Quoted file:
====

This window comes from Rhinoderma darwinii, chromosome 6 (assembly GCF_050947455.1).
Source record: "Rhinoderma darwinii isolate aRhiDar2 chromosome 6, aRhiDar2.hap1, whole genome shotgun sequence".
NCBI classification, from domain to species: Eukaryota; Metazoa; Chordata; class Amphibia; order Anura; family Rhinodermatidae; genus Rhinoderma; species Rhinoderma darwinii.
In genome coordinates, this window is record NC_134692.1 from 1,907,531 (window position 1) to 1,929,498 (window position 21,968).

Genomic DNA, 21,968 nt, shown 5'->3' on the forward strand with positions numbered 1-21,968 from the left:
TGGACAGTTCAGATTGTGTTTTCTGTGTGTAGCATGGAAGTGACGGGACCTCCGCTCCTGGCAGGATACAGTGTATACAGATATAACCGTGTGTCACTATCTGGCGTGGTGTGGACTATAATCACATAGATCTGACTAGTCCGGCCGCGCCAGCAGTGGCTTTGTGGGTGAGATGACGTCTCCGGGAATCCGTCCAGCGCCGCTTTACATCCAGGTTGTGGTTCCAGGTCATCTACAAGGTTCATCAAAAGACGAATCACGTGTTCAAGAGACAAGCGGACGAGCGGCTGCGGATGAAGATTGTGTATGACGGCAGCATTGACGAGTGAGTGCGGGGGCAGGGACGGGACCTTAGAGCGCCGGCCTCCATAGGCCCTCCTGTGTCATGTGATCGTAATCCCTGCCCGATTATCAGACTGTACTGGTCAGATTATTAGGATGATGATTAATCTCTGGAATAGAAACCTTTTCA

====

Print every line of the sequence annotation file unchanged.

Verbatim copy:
This window comes from Rhinoderma darwinii, chromosome 6 (assembly GCF_050947455.1).
Source record: "Rhinoderma darwinii isolate aRhiDar2 chromosome 6, aRhiDar2.hap1, whole genome shotgun sequence".
NCBI classification, from domain to species: Eukaryota; Metazoa; Chordata; class Amphibia; order Anura; family Rhinodermatidae; genus Rhinoderma; species Rhinoderma darwinii.
In genome coordinates, this window is record NC_134692.1 from 1,907,531 (window position 1) to 1,929,498 (window position 21,968).

Genomic DNA, 21,968 nt, shown 5'->3' on the forward strand with positions numbered 1-21,968 from the left:
TGGACAGTTCAGATTGTGTTTTCTGTGTGTAGCATGGAAGTGACGGGACCTCCGCTCCTGGCAGGATACAGTGTATACAGATATAACCGTGTGTCACTATCTGGCGTGGTGTGGACTATAATCACATAGATCTGACTAGTCCGGCCGCGCCAGCAGTGGCTTTGTGGGTGAGATGACGTCTCCGGGAATCCGTCCAGCGCCGCTTTACATCCAGGTTGTGGTTCCAGGTCATCTACAAGGTTCATCAAAAGACGAATCACGTGTTCAAGAGACAAGCGGACGAGCGGCTGCGGATGAAGATTGTGTATGACGGCAGCATTGACGAGTGAGTGCGGGGGCAGGGACGGGACCTTAGAGCGCCGGCCTCCATAGGCCCTCCTGTGTCATGTGATCGTAATCCCTGCCCGATTATCAGACTGTACTGGTCAGATTATTAGGATGATGATTAATCTCTGGAATAGAAACCTTTTCA